Time flies quickly in Westeros, or at least in House of the Dragon. It has been six months since the events of last week’s premiere, and the tendrils of fresh stories introduced at the start of the Game of Thrones prequel will take root on Sunday, when the HBO drama begins its second episode, The Rogue Prince “ returns. The stage is now set for all manner of royal treachery, underdog exploits, and full-scale slaughter of characters we’ve come to love.
The first season of House of the Dragon has the luxury of moving a lot quicker than previous episodes of Game of Thrones simply because it’s not burdened with introducing strange new empires, charting complicated family trees, and using bizarre slang translate. Anyone who’s watched the original series is at least temporarily familiar with the bad blood between the houses – and where the bodies are eventually buried, cremated, mutilated, and so on. Connecting the dots between the two series is half the fun, but House of the Dragon doesn’t rely on that the Game to make the drama fly. The men’s ruthless power grabs, the women’s resourceful machinations, and the near-lack of diplomacy will drive this narrative forward.
Episode 2 captures early signs of unrest in Westeros: pirate ships are threatening trade routes, drawing the Targaryens closer to a major war than they have been in decades. Bitterness between the gentle King Viserys Targaryen (Paddy Considine) threatens to overtake his boisterous brother Prince Daemon (Matt Smith) as Daemon is denied his place as next in line to the throne and banished from King’s Landing by his brother. The prince flew away on his dragon and secretly claimed the family’s ancestral castle, Drachenstein, as his own. He also stole a precious dragon egg from House Targaryen, claiming he was entitled to the treasure because his soon-to-be second wife, the prostitute Mysaria (Sonoya Mizuno), is pregnant (she isn’t) and it’s customary to give a dragon egg lay in the cot.
The newly appointed heir to the throne, Princess Rhaenyra Targaryen (Milly Alcock), has little power. She is a girl, after all, and is still relegated to pouring wine for the men of the Council of Elders instead of sitting at the table with them and making decisions about the future of the realm. She knows of her uncle’s transgression and the king has forbidden her to engage in it.
She does anyway – and her confrontation with Daemon on the bridge to Dragonstone is both a stunning cinematic achievement and a nuanced scene between rival family members that draws inspiration from the more indelible moments of Game of Thrones. The Hand of the King, Otto Hightower (Rhys Ifans), is already there with a small army and demands that the prince hand over the egg and evacuate the castle. But Daemon is a fearless warrior and – with the support of the former king’s guardsmen and a dragon perched on the cliff – Hightower & company are instantly outmaneuvered.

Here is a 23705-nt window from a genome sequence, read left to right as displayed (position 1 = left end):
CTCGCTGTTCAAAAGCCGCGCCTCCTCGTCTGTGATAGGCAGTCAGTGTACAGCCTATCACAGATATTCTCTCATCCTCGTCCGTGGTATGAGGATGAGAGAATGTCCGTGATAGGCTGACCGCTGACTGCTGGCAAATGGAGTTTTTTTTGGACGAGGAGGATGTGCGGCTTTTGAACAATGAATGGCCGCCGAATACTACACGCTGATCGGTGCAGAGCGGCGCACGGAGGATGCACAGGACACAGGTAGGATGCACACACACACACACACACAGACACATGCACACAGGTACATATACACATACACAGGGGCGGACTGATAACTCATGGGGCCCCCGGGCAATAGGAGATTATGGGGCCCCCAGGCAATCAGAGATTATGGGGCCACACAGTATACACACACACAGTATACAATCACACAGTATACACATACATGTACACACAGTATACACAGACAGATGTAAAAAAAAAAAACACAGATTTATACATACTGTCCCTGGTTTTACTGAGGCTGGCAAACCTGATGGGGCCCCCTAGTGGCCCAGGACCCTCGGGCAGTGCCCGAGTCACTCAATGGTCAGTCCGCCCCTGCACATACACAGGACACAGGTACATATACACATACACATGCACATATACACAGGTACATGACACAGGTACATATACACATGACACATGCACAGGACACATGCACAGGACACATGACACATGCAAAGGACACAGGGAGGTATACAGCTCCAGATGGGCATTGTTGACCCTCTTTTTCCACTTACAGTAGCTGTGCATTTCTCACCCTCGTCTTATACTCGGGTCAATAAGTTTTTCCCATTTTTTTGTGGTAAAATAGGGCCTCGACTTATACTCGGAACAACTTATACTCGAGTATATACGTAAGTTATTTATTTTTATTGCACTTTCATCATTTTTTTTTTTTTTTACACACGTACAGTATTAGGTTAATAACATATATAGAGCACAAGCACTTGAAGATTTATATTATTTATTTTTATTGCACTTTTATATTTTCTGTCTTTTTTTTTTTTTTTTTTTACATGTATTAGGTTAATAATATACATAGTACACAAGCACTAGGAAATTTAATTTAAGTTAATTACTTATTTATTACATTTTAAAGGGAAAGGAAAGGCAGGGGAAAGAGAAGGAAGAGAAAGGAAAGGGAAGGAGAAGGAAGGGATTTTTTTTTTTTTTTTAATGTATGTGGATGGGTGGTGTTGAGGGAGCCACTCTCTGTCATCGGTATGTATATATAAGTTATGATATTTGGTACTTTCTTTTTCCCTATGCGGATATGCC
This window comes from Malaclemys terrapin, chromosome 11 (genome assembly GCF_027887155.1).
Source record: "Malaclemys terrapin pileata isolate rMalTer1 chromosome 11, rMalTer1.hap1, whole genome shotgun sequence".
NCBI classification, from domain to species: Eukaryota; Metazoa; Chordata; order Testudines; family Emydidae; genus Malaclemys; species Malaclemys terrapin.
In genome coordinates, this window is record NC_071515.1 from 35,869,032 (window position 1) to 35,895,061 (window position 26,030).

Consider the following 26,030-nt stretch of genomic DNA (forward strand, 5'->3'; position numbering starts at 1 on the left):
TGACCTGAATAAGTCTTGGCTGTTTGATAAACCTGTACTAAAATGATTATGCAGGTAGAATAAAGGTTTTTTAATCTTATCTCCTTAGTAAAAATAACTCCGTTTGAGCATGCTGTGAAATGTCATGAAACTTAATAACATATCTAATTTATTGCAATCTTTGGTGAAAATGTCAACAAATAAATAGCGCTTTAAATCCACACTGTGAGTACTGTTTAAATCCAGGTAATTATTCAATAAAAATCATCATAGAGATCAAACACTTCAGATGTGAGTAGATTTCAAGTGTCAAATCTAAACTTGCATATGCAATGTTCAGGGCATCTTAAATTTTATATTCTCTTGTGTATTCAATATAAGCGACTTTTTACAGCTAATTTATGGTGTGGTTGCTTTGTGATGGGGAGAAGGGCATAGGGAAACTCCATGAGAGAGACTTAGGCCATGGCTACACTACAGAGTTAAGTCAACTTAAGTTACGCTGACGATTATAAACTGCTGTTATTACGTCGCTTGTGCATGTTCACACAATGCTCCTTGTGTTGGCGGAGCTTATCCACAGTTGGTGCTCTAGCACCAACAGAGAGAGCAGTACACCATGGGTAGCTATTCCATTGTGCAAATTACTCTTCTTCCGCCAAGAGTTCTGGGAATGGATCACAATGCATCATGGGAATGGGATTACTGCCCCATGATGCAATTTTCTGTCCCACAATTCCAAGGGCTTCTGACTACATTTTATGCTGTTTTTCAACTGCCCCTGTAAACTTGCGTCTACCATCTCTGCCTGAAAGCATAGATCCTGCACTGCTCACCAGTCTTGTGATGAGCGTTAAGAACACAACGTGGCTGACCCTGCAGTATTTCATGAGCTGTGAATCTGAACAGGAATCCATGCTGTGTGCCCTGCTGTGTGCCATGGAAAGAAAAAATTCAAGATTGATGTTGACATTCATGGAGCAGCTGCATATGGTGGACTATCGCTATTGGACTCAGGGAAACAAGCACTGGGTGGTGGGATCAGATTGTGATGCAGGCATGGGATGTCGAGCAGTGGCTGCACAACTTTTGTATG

That is, until Rhaenyra emerges through the cloud cover on her kite. After landing on the bridge, the petite teenage girl confidently pushes her way through rows of armored grown men until she’s right in front of her uncle. Give me the egg, she demands. He says he’s keeping it for his new wife. She reminds him that he is already married. But he protested that he couldn’t choose his first wife. She clicks her tongue, ignores his complaint like she’s dealing with a toddler, and then gets to the point: she’s taken his place in the queue for the Iron Throne. he’s crazy So go ahead, kill her. That will end this charade forever. Caught in his own pose and hubris, he gives in. She walks away, egg in hand.
It’s a silent reversal of power, a sign that she will be a formidable queen and proof that she is already more cunning and fearless than her father.
Where is the king? Back at King’s Landing, where he mourns the deaths of his queen and newborn son while facing the pressure of choosing a new wife. Lord Corlys Velaryon (Steve Toussaint), The head of House Velaryon and bearer of the name “The Sea Snake” due to his history as the foremost seafarer in Westeros, wants the king to marry his daughter. It doesn’t matter that she’s only 12. They go well together, at least on parchment. Lord Corlys is the richest man in the kingdom and one of the most powerful next to the king. He’s a direct descendant of ancient House Velaryon, and that means something.
For 5,000 years, Valyria was the capital of the greatest civilization ever known in the land of Essos. (Westeros was an uncharted frontier by comparison.) Much of Valyria’s power came from taming dragons and using them to conquer surrounding houses and realms. But a volcanic eruption decimated Valyria centuries ago, wiping out its people and nearly all 1,000 of their winged beasts. Far away House Targaryen and their handful of dragons survived the cataclysmic event and rose to power after the fall of the Valyrians. A century later, they conquered Westeros and established the dynasty we see in House of the Dragon.
Although we’re only just getting to know the King, he seems to be a guy prone to making bad decisions, and his choice of a wife in Episode 2 seems like another bad move, starting a new political rivalry. There’s also the mystery of what’s literally eating him. The king’s body is covered with oozing wounds, perhaps from the throne’s sharp edges. The cure for the disease on his finger? He soaked his hand in a bowl of maggots. (Did I mention that it’s best not to snack while watching House of the Dragon?)
The Rogue Prince advances the story exponentially, delivering the drama, grandeur, and intelligent discourse that Game of Thrones fans have come to expect. And the girl who should be king is now a big part of this intrigue.
https://www.latimes.com/entertainment-arts/tv/story/2022-08-28/house-of-the-dragon-episode-2-the-rogue-prince ‘House of the Dragon’ Episode 2: What Dragonstone showdown means